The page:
An erect and princely figure carrying a drawn sword and corresponding, broadly speaking, to the traditional description which I have given in the first part. On the shoulders of the victorious hero are supposed to be the Urim and Thummim. He has led captivity captive; he is conquest on all planes--in the mind, in science, in progress, in certain trials of initiation. He has thus replied to the sphinx, and it is on this account that I have accepted the variation of Éliphas Lévi; two sphinxes thus draw his chariot. He is above all things triumph in the mind.
Picture Julius Caesar riding his chariot triumphantly into Rome. He has defeated his enemies and conquered vast, new lands. This is the spirit of the Chariot. It represents the victories that are possible through willpower and self-mastery. A military image is appropriate for the Chariot because this card stands for the strengths associated with combat: discipline, grit, determination and assertiveness.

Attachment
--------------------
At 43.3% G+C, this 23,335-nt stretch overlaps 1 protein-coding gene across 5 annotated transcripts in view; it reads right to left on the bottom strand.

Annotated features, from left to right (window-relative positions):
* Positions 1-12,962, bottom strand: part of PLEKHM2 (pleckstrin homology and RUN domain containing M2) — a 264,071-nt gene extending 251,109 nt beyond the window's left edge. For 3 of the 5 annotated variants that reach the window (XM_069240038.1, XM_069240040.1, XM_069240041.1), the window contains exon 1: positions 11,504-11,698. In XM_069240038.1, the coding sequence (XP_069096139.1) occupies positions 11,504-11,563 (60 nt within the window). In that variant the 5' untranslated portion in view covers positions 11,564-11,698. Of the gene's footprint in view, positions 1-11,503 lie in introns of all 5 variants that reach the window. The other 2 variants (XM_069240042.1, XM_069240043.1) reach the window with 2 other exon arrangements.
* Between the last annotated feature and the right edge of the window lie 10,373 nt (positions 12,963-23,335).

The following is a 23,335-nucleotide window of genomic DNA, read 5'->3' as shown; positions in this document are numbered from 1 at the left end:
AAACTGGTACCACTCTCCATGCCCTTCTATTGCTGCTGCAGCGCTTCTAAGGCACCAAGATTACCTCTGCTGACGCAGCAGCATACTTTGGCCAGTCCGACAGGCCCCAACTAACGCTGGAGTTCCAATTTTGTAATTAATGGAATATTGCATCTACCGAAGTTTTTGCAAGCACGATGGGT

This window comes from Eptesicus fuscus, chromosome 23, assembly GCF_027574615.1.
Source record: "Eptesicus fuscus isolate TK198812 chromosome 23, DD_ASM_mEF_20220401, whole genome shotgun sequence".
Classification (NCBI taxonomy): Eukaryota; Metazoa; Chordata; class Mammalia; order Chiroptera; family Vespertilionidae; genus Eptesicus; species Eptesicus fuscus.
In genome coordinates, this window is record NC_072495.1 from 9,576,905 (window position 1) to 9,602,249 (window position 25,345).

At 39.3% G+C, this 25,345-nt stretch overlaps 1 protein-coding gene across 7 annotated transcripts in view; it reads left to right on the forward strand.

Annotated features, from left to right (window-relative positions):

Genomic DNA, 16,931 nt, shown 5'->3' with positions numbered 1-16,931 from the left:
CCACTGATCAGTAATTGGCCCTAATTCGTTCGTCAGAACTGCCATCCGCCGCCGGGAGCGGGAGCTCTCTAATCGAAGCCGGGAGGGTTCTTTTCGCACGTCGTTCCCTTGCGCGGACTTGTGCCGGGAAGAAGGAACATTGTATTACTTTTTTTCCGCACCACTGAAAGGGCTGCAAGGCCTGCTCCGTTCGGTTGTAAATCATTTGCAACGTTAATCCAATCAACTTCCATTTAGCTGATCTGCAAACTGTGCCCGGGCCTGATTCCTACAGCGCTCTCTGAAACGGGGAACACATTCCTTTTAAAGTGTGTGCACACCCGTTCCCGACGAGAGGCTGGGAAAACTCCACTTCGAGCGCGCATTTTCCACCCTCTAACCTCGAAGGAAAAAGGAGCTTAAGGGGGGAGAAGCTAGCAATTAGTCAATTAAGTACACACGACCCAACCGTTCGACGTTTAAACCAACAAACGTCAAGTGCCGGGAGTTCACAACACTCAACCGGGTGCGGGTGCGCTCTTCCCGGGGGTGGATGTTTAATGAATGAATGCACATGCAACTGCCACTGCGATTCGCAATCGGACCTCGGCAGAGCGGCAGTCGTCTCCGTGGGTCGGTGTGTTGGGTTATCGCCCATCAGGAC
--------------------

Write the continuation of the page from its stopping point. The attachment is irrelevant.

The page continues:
The Chariot represents the positive aspects of the ego. A healthy ego is one that is strong and self-assured. It knows what it wants and how to get it. We can get annoyed at someone whose ego is too healthy, but we often turn to that person to lead us through difficult moments. We know he or she won’t be wishy-washy.
The Chariot often appears when hard control is or could be in evidence. At its best, hard control is not brutal, but firm and direct. It is backed up by a strong will and great confidence. The Chariot can mean self-control or control of the environment. This card also represents victory. There are many types of wins; the Chariot’s is of the win-lose type. Your success comes from beating the competition to become number one. Such moments are glorious in the right circumstances.